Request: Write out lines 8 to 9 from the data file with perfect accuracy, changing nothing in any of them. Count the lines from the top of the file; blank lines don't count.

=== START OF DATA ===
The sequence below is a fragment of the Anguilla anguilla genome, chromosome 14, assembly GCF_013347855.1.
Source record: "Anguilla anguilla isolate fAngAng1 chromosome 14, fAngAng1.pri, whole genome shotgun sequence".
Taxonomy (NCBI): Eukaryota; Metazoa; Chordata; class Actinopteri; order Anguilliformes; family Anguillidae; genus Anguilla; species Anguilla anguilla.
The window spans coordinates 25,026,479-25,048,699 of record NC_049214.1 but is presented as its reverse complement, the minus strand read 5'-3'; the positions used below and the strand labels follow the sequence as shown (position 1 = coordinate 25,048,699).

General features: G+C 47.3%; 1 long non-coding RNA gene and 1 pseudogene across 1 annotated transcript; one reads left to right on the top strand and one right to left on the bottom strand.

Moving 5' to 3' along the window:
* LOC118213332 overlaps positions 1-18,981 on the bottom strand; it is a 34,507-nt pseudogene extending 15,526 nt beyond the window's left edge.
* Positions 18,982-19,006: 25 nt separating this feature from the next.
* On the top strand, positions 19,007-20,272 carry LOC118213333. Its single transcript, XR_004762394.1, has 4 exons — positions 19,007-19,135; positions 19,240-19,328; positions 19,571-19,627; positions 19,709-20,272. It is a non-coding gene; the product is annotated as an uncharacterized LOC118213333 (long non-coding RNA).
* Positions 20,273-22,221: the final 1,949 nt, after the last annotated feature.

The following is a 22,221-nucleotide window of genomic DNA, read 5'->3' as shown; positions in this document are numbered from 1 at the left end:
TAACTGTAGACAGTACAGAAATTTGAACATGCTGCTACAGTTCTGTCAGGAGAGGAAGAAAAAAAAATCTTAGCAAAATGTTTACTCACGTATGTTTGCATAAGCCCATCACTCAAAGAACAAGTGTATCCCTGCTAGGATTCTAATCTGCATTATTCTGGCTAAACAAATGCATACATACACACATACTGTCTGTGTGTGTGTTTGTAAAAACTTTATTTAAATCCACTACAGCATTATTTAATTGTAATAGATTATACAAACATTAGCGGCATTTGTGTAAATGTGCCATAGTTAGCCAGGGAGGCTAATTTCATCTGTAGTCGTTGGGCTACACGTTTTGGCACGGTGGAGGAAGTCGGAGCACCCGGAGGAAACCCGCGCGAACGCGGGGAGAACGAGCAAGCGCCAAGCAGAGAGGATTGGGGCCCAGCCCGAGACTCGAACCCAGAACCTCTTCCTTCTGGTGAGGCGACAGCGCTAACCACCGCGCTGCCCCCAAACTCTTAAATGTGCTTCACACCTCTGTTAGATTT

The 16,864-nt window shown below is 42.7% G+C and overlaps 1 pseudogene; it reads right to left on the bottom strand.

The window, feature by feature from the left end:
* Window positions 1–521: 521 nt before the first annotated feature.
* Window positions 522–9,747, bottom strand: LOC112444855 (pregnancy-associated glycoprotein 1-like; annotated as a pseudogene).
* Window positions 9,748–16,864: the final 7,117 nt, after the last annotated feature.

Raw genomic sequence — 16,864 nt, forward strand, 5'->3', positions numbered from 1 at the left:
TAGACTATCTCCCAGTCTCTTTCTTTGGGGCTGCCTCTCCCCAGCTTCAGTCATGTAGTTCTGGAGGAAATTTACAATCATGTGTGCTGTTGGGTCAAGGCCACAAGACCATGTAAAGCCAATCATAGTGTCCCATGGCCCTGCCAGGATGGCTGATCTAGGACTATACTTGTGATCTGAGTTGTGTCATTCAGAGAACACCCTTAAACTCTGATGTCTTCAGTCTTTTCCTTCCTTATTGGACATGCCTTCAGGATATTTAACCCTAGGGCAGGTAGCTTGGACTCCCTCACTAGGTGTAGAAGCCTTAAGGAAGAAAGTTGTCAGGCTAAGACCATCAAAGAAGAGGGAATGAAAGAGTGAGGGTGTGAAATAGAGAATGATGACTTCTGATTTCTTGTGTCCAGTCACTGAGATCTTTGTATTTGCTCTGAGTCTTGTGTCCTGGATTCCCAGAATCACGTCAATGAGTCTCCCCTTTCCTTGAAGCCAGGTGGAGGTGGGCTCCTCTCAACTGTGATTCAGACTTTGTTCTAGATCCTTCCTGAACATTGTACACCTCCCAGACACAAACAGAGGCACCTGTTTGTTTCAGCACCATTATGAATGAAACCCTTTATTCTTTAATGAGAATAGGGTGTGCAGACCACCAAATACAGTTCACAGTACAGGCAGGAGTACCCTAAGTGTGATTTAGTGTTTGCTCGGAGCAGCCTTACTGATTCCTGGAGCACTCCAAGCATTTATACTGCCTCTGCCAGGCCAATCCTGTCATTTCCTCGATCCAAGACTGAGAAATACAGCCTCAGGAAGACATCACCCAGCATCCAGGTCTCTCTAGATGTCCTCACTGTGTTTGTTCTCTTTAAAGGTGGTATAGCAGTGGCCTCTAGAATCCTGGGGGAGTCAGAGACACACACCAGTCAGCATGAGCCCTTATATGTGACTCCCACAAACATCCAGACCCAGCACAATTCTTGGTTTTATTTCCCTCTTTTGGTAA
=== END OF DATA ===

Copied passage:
* Positions 18,982-19,006: 25 nt separating this feature from the next.
* On the top strand, positions 19,007-20,272 carry LOC118213333. Its single transcript, XR_004762394.1, has 4 exons — positions 19,007-19,135; positions 19,240-19,328; positions 19,571-19,627; positions 19,709-20,272. It is a non-coding gene; the product is annotated as an uncharacterized LOC118213333 (long non-coding RNA).